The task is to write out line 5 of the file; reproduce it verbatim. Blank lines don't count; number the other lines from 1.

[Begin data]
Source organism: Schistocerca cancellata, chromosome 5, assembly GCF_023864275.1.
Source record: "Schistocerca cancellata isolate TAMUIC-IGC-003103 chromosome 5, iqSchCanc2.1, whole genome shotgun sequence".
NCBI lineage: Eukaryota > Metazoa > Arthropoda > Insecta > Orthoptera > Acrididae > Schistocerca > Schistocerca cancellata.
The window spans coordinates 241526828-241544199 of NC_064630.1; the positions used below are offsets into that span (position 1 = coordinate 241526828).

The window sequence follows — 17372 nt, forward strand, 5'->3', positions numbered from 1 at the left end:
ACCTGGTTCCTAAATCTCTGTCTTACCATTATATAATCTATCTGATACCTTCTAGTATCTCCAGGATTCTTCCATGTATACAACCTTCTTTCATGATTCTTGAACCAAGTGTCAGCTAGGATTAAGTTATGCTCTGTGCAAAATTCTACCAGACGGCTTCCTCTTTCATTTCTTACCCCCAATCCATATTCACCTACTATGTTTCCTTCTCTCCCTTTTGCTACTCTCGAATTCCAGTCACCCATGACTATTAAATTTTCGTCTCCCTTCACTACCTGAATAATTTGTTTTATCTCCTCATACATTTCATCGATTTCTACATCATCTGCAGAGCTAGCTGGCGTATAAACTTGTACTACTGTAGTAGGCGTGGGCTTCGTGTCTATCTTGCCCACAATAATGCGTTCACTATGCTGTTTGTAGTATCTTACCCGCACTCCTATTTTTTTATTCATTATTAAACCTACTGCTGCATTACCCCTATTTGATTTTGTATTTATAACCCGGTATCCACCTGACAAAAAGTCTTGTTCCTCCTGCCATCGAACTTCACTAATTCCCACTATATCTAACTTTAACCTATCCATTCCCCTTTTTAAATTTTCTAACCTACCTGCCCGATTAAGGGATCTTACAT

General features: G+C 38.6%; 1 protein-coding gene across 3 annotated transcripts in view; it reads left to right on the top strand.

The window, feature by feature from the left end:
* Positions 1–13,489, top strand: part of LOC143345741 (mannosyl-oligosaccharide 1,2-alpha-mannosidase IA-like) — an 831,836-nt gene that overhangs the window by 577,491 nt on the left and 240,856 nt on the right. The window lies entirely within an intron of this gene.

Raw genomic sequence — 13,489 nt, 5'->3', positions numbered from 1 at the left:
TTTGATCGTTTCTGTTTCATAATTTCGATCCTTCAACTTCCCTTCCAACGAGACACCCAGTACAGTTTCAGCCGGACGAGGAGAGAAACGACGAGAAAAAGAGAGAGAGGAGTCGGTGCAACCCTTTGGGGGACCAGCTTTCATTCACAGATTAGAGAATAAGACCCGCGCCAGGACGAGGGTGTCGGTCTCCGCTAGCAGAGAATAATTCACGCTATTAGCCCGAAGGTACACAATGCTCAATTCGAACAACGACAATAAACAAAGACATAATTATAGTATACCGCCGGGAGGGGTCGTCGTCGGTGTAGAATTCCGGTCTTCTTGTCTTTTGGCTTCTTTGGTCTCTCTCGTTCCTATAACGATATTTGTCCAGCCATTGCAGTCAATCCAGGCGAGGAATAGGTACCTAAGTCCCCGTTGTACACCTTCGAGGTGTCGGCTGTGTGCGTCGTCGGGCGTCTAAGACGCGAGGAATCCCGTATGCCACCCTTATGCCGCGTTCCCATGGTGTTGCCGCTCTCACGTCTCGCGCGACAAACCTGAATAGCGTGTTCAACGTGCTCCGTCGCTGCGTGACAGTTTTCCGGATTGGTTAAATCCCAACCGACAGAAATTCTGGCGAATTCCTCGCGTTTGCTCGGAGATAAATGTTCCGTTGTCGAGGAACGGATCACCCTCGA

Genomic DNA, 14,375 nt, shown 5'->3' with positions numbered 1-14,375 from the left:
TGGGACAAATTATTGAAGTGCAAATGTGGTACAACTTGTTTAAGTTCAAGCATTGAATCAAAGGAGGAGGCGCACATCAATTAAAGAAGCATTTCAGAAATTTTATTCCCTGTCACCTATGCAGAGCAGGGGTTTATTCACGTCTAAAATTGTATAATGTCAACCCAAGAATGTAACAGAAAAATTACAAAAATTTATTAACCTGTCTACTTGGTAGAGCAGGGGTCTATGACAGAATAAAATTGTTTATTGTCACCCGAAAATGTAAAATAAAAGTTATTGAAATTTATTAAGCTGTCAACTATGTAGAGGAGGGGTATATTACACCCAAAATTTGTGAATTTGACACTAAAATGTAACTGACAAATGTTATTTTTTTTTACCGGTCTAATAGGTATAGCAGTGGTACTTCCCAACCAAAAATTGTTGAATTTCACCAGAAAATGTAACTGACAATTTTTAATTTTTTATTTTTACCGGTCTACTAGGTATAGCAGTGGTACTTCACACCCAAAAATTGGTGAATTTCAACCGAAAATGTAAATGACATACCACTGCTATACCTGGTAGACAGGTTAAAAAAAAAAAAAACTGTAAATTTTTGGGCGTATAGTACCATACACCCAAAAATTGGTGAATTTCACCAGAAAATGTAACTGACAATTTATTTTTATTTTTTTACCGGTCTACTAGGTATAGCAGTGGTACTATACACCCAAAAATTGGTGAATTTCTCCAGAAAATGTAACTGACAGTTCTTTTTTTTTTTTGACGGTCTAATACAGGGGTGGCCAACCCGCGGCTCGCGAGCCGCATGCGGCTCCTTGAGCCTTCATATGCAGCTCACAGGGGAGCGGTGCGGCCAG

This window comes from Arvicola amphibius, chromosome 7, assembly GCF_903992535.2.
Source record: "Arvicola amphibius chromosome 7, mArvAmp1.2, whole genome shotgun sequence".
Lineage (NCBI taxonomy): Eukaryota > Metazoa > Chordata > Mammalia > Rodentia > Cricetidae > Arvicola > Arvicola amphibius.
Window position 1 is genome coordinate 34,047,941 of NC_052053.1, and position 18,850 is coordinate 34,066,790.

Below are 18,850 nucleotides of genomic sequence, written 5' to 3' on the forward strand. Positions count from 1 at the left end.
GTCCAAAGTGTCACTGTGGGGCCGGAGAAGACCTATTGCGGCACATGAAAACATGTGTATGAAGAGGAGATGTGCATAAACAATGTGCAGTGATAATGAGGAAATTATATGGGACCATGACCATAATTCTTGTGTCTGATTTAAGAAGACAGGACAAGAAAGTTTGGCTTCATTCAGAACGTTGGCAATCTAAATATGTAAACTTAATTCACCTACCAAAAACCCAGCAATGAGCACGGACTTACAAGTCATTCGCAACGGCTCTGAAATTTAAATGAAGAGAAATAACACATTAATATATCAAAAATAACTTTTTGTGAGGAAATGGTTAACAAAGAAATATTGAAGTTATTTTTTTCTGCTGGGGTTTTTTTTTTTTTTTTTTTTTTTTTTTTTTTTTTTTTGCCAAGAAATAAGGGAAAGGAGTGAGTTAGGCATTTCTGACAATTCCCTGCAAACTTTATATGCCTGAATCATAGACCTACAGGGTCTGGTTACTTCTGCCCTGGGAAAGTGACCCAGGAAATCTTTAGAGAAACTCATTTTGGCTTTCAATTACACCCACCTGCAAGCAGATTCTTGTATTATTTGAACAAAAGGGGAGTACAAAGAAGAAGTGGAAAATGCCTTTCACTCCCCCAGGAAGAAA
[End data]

The window sequence follows — 17372 nt, forward strand, 5'->3', positions numbered from 1 at the left end: